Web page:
Monday, September 24, 2007
The Sounds of Silence
Evil HR Lady gave me a heads-up regarding a question she received about adjoining faculty offices, when the respective faculty have very different levels of noise tolerance. The original conversation is well worth checking out.
It brought back memories.
In my faculty days, my (shared) office was directly across the hall from a LOUD TALKER who loved to listen to his voicemails on SPEAKERPHONE AT HIGH VOLUME and enjoyed pontificating at great length on current events, always incorrectly and always with unshakable certainty. For a while, I thought he was just trying to bait me, but it became clear over time that my presence made no difference one way or the other. He simply felt entitled to all of the oxygen in any given room at any given time.
At times it got so bad that I actually closed my door during office hours just to take the edge off the din. (He was still clearly audible.) Asking him to keep it down was taken as an affront. In meetings, he was an absolute horror. Moving into administration helped, if only because my new office was a couple of hallways away. But I could always hear him coming.
For the life of me, I'll never understand why some people feel the need to crank up the volume on their speakerphones to play voicemails. I find that “picking up the handset” works pretty well. Failing that, one could always listen at a lower volume.
As a card-carrying introvert in a pathologically, almost cartoonishly-extroverted culture, I find myself wishing for a real-life “mute” button every single day. (And now, a moment of silence for Marcel Marceau. Or is that redundant?) People who can't think without speaking are bad enough; people who can't think without TURNING IT UP TO 11 are just abusive.
Of course, in an academic setting, any sort of gesture towards actual supervision is immediately taken as a moral outrage, so it's tough to enforce any sort of written policy. (“Thou shalt not be a douchebag” would be a little too vague.) And the folks who think they're entitled to drown out everybody around them would immediately take a written policy as a challenge. They'd take whatever isn't specifically prohibited as specifically permitted, just to make a point.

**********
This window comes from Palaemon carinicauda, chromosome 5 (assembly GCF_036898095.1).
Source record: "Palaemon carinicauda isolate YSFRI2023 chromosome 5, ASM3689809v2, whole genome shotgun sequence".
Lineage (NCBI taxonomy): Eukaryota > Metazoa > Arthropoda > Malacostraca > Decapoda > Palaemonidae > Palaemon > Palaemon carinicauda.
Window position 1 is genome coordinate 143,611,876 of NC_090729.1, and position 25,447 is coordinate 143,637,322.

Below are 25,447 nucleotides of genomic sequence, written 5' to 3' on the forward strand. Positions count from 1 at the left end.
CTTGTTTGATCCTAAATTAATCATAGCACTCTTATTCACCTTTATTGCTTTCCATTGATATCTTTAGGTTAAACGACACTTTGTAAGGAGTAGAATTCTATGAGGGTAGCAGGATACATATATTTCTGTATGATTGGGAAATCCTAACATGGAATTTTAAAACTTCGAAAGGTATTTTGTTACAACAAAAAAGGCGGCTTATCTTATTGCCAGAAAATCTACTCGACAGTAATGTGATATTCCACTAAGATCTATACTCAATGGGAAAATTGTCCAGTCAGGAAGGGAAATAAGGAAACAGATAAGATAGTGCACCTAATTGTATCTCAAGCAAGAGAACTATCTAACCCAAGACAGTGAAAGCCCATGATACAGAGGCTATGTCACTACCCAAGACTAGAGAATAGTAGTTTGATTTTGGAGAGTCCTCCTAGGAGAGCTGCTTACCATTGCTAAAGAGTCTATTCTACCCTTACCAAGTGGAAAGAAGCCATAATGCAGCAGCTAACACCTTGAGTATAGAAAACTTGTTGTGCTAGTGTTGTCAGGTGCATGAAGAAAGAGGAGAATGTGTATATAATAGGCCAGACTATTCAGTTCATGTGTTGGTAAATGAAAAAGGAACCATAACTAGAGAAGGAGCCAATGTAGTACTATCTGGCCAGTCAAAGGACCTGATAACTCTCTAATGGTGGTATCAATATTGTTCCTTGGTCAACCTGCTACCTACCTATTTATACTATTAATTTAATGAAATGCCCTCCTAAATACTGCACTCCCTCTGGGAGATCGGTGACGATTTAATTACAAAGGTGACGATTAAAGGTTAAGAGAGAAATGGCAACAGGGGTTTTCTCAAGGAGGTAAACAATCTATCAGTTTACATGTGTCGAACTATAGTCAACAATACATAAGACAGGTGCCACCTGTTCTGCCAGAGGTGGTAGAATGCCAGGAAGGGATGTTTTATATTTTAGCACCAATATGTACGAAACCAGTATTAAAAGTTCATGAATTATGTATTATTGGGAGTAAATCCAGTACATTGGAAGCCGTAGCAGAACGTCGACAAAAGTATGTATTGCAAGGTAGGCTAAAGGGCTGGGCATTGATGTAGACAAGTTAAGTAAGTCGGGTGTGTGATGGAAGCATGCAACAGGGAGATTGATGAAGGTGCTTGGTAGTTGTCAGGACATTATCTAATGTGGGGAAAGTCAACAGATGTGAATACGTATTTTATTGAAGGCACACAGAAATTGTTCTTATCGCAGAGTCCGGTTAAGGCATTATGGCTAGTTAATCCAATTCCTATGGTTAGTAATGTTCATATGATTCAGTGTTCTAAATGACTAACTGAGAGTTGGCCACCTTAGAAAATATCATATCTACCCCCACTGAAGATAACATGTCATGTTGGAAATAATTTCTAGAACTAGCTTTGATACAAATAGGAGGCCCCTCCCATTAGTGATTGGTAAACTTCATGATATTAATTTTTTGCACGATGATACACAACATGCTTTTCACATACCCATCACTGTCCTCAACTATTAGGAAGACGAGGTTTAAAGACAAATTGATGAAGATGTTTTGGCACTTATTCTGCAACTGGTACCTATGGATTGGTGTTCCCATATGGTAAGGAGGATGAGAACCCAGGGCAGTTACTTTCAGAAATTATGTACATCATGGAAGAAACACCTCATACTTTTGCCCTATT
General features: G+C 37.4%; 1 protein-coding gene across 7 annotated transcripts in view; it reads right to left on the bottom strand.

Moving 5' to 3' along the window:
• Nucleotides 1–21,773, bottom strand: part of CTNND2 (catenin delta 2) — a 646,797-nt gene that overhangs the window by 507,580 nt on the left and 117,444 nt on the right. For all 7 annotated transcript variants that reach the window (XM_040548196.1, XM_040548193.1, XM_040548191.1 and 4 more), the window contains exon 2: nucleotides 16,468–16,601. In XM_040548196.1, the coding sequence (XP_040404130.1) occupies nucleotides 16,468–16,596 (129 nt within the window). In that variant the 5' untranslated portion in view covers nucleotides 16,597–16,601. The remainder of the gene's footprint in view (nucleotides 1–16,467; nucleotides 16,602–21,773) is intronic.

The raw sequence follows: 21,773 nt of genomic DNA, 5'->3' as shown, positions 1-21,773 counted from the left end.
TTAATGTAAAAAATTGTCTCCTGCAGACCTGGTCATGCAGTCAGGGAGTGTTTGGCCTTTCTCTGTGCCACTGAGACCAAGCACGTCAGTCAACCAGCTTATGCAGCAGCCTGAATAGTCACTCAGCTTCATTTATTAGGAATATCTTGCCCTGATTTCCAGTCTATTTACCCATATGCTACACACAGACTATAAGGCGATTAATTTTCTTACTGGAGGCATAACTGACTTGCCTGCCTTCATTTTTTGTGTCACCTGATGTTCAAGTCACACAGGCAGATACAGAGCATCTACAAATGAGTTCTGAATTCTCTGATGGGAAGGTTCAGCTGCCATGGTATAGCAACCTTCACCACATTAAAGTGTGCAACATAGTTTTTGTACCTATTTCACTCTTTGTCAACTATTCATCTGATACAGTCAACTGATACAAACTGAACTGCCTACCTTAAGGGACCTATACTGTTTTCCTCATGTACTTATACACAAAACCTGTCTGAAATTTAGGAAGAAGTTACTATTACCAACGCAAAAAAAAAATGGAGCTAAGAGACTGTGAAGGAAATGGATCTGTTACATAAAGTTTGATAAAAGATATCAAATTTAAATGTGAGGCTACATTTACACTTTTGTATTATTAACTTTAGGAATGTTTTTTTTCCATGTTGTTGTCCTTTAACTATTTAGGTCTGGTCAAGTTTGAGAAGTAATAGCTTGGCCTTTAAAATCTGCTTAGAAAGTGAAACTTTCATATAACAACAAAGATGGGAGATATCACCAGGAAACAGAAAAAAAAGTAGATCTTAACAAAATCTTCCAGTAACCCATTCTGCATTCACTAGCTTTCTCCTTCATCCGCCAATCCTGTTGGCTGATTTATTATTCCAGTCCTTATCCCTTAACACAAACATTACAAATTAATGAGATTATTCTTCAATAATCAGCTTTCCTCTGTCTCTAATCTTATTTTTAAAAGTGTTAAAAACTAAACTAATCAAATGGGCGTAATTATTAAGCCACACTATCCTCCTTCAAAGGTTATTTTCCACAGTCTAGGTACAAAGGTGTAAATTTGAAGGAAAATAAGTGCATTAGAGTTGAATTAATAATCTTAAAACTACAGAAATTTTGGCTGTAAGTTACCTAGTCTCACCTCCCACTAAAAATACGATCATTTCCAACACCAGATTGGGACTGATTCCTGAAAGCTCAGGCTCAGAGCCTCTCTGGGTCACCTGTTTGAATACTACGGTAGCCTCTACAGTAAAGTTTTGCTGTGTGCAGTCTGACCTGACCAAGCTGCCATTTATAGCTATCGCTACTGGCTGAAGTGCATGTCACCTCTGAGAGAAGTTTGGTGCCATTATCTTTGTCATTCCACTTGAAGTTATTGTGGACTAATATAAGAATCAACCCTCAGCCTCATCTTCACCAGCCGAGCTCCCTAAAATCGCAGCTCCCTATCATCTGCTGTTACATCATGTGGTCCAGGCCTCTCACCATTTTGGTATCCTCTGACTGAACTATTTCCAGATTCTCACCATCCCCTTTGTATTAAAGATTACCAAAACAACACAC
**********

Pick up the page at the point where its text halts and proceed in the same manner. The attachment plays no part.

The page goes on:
Background noise is an increasing issue, as it has become easier to surround oneself with music and suchlike at any given time. The “streaming audio” innovation and the “cubicle” innovation don't play well together. My free advice is that if you don't have solid walls, keep the music down or use earbuds. If you have a shared office, do what you want when your officemate isn't there, but keep a lid on it when he is. This is just common courtesy.
(And a word about buildings, whether office or commercial, that feel compelled to pump the local “Lite Hits” station into every passing moment: stop. Just stop.)
I'm always amazed, too, when people who deal with confidential information are housed in open offices. Thick walls make good neighbors, I say. If I'm in a heated discussion with some professor about some simmering conflict, I really don't need the local voyeurs taking notes. My 'open door policy' doesn't hold when I'm discussing something confidential, which is actually a good deal of the time. Some folks will naturally substitute “conspiratorial” for “confidential,” but that's just a cost of doing business.
(I can remember being told in grad school that male faculty would be well-advised to keep their office doors open anytime they're talking with female students, just to avoid any appearance of impropriety. Now, with FERPA, any discussion involving grades pretty much requires a closed door. Gotta love the wacky world of the law...)
My hunch, which I don't have enough data to verify one way or the other, is that locally acceptable standards for volume vary from campus to campus. (My current campus is unusually soft-spoken, which I consider a point in its favor.) They may also vary by region and by demographic – I'll just have to ask my wise and worldly readers to chime in on that one. But I don't have a magic answer for dealing with the LOUD TALKER in the next office. Has anyone out there found an effective method?
I'm seriously considering making a wall-sized poster for my cube that says “Thou shalt not be a douchebag” though. Think it might help?
I'm able to tune him out without much problem (now that I know nobody's being actively murdered) and rather enjoy his dramatics when I'm eating lunch and can listen in, but some of the other adjuncts can't stand even being in the shared office to eat lunch, let alone do any work.